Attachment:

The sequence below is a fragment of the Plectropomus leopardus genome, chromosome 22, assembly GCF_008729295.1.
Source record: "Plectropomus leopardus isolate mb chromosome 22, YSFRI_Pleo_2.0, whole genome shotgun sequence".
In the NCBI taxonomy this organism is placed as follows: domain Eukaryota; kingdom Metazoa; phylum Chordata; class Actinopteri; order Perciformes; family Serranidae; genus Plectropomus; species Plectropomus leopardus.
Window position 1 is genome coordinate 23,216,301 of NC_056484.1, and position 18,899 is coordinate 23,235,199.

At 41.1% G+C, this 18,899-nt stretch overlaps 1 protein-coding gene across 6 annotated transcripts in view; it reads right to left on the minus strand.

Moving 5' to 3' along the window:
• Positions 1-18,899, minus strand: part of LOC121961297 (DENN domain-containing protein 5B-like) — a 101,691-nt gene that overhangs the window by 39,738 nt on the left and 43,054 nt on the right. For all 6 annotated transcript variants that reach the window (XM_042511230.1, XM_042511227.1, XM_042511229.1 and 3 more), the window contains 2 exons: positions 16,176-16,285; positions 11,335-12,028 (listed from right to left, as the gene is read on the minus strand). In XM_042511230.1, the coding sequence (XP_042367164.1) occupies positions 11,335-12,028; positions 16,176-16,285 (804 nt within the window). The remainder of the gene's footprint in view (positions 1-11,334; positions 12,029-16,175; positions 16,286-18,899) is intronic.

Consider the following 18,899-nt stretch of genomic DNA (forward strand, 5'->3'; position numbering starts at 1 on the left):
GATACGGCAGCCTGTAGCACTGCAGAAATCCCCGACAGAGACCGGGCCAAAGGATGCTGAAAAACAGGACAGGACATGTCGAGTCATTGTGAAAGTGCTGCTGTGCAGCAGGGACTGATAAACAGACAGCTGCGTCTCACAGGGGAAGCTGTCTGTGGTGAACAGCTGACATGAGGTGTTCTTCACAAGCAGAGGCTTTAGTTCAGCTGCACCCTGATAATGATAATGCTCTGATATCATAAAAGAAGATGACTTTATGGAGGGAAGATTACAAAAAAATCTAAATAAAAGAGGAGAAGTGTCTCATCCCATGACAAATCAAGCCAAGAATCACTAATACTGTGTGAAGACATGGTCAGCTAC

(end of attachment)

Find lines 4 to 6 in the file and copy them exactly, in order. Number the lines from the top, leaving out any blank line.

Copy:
Window position 1 is genome coordinate 23,216,301 of NC_056484.1, and position 18,899 is coordinate 23,235,199.

At 41.1% G+C, this 18,899-nt stretch overlaps 1 protein-coding gene across 6 annotated transcripts in view; it reads right to left on the minus strand.

Moving 5' to 3' along the window: